The Obama administration’s first response to news that Benjamin Netanyahu had been reelected as prime minister of Israel appeared to be avoidance.20
Embarrassed at failing to predict Prime Minister Benjamin Netanyahu’s election victory, Israeli pollsters said on Wednesday they were blindsided by reticent rightist voters and may have unwittingly prodded waverers to back the incumbent.13
Palestinian Authority President Mahmoud Abbas said he will talk to any Israeli government that accepts a two-state solution as the basis for negotiations.11
The Likud and haredi Orthodox parties dominated in Jerusalem, while the Zionist Union took the most votes in Tel Aviv in Israel’s national elections.3
As the American and Israeli leaders prepare to meet today, reactions to a new arms deal tell us a lot about how people view the Obama administration and its Israeli counterpart, Jane Eisner writes.
County officials in Seattle can prohibit an advertisement criticizing Israeli policies toward Palestinians from appearing on local buses without violating constitutional protections on free speech, a U.S. appeals court said on Wednesday.28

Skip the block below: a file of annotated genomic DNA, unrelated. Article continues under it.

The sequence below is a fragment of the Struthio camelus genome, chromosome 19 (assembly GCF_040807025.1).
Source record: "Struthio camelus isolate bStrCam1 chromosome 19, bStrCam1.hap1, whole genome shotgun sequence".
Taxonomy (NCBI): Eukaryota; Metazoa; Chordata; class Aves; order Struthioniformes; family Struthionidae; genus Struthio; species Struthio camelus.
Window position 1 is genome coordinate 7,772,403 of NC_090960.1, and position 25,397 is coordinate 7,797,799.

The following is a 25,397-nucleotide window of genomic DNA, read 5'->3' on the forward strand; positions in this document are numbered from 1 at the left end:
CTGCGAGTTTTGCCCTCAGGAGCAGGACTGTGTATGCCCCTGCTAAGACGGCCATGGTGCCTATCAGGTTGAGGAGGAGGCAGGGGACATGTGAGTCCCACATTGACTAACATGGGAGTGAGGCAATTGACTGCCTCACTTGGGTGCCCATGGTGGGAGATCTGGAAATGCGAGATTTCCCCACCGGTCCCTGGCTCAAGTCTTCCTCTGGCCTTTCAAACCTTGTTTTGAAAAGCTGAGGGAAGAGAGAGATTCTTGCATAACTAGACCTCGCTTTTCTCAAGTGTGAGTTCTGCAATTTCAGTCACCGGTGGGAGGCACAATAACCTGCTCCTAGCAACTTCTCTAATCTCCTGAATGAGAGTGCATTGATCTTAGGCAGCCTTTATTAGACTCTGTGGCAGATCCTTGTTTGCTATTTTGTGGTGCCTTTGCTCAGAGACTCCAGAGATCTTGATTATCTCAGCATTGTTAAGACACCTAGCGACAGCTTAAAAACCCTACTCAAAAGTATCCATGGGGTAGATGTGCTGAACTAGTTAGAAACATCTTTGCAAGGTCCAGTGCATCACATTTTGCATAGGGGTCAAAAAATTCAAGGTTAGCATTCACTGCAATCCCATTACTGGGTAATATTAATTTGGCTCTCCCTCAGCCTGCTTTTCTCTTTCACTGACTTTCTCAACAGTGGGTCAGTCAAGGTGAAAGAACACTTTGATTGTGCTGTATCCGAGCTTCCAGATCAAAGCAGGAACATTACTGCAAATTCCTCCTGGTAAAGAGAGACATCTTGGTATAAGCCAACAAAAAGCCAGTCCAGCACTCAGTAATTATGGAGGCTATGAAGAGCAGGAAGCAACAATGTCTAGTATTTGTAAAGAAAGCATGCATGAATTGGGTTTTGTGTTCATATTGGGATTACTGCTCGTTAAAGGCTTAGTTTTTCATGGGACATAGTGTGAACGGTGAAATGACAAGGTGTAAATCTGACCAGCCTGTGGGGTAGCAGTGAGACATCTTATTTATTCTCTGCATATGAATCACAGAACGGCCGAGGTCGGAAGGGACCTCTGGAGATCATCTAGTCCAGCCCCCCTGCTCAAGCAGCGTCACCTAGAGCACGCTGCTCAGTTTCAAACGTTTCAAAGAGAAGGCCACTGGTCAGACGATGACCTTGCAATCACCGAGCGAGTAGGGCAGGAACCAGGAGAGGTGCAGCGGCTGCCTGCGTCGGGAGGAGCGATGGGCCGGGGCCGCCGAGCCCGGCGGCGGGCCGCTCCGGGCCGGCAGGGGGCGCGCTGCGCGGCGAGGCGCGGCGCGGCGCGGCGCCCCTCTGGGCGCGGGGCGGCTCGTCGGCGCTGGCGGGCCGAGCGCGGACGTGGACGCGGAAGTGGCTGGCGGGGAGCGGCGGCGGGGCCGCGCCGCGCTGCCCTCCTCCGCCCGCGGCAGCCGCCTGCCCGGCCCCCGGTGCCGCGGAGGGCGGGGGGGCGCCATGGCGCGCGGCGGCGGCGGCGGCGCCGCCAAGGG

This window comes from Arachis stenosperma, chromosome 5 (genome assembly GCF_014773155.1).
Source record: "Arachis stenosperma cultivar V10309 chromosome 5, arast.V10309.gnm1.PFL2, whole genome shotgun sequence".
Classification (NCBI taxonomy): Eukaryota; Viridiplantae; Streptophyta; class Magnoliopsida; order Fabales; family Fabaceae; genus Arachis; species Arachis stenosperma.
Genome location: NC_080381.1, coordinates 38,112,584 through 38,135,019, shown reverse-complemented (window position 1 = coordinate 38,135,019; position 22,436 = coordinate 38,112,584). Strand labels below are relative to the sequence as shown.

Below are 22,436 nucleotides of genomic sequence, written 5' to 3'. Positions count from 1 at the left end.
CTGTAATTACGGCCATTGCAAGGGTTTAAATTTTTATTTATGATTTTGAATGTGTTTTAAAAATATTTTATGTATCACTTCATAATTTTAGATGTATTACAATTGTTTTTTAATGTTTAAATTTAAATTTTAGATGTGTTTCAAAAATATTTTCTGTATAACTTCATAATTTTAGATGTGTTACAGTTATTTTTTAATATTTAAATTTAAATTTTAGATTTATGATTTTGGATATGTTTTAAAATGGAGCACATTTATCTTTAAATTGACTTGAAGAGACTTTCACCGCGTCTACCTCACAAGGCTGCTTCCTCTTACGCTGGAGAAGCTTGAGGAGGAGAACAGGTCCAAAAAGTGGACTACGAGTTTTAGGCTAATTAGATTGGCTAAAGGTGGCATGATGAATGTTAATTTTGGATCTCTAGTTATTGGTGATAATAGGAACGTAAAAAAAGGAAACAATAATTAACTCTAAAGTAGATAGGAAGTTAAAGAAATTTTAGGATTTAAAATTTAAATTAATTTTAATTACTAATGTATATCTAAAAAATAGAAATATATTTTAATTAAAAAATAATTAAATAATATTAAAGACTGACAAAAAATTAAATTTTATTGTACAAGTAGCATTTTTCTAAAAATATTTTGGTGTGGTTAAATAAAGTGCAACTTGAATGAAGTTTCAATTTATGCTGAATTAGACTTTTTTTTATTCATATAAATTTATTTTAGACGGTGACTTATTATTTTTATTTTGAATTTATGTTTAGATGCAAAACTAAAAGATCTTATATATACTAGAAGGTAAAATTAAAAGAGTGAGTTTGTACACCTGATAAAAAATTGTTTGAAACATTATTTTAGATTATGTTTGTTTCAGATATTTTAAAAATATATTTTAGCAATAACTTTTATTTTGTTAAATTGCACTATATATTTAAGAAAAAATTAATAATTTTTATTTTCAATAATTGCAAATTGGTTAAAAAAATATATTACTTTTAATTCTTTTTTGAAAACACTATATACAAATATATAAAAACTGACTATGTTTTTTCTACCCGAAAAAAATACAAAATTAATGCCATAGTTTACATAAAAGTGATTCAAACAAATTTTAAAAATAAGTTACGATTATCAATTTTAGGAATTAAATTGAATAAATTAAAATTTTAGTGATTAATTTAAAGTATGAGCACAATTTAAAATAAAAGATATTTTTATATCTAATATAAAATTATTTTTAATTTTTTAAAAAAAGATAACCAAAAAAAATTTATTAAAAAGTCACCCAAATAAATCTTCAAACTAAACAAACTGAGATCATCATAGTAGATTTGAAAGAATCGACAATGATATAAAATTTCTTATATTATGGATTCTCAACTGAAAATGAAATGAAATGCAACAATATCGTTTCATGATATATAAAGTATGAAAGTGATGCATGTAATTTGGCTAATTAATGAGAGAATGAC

The White House on Wednesday scolded Israeli Prime Minister Benjamin Netanyahu following his re-election victory for abandoning his commitment to negotiate for a Palestinian state and for what it called “divisive” campaign rhetoric toward Israel’s minority Arab voters.16
An Idaho state senator’s description of Hinduism as “a false faith with false Gods” drew calls from Jewish clergy for an apology.10
Buddy Elias, a former president of the Anne Frank Fonds in Basel and a cousin of the teenage diarist from Amsterdam, has died.
Israeli Prime Minster Benjamin Netanyahu pledged on Wednesday to form a new governing coalition quickly after an upset election victory that was built on a shift to the right and is likely to worsen a troubled relationship with the White House.7
This article has been sent!Close